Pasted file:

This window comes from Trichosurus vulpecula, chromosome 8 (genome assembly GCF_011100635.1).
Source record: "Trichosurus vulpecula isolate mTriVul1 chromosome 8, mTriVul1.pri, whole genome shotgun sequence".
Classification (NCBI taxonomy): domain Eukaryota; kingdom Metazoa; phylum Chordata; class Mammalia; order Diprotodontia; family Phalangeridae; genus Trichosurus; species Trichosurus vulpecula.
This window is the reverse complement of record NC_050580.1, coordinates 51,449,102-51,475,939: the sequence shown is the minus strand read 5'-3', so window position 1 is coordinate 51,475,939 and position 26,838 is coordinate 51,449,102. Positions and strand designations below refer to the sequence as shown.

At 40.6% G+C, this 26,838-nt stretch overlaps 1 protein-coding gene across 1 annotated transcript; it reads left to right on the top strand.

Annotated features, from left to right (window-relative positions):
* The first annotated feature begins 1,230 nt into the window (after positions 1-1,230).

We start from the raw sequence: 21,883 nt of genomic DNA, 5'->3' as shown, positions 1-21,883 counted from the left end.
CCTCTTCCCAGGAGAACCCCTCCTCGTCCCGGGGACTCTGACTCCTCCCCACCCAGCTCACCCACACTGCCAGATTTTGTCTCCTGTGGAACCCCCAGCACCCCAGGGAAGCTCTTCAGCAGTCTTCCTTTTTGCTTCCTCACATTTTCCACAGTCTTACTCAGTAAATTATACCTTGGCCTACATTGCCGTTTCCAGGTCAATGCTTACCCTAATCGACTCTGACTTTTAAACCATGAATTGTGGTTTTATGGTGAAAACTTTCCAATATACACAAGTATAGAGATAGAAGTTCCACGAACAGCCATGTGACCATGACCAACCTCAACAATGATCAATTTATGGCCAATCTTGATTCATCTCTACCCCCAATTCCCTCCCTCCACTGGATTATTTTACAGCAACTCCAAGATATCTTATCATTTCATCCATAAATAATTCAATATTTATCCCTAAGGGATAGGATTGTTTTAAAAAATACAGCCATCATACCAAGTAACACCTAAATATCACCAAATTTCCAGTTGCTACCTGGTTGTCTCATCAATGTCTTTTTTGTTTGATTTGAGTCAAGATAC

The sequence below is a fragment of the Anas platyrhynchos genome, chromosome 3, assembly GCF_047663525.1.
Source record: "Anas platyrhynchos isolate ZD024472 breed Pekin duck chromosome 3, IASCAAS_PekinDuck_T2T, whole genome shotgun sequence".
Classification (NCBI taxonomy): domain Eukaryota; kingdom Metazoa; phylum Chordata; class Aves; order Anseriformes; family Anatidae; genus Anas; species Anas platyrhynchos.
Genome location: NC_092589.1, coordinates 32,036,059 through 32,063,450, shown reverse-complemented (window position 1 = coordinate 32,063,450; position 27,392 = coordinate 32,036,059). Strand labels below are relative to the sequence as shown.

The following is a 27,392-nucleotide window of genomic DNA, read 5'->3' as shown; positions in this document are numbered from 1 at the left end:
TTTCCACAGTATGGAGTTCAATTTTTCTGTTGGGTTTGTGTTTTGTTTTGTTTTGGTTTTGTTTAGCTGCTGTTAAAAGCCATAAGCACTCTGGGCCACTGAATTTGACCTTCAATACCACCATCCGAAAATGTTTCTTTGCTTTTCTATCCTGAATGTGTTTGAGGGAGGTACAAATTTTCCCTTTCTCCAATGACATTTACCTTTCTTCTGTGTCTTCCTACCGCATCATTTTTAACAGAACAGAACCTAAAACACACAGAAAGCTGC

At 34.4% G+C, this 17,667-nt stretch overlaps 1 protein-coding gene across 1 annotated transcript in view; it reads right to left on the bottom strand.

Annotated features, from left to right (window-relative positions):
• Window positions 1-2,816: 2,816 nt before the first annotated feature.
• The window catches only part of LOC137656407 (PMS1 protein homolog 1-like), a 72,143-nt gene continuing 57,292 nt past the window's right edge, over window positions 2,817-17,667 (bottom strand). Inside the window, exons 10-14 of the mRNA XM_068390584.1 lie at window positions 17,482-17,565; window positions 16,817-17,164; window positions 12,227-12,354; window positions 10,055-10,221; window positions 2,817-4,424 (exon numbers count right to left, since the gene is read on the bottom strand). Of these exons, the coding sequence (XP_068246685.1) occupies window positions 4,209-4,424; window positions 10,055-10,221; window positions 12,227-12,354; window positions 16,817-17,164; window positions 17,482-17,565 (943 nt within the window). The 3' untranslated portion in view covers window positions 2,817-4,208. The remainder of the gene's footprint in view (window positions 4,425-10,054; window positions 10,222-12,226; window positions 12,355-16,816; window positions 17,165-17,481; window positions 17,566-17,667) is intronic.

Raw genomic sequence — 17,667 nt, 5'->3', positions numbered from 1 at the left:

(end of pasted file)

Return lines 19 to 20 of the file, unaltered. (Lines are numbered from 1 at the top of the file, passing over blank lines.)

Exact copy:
• The window catches only part of LOC137656407 (PMS1 protein homolog 1-like), a 72,143-nt gene continuing 57,292 nt past the window's right edge, over window positions 2,817-17,667 (bottom strand). Inside the window, exons 10-14 of the mRNA XM_068390584.1 lie at window positions 17,482-17,565; window positions 16,817-17,164; window positions 12,227-12,354; window positions 10,055-10,221; window positions 2,817-4,424 (exon numbers count right to left, since the gene is read on the bottom strand). Of these exons, the coding sequence (XP_068246685.1) occupies window positions 4,209-4,424; window positions 10,055-10,221; window positions 12,227-12,354; window positions 16,817-17,164; window positions 17,482-17,565 (943 nt within the window). The 3' untranslated portion in view covers window positions 2,817-4,208. The remainder of the gene's footprint in view (window positions 4,425-10,054; window positions 10,222-12,226; window positions 12,355-16,816; window positions 17,165-17,481; window positions 17,566-17,667) is intronic.

Raw genomic sequence — 17,667 nt, 5'->3', positions numbered from 1 at the left: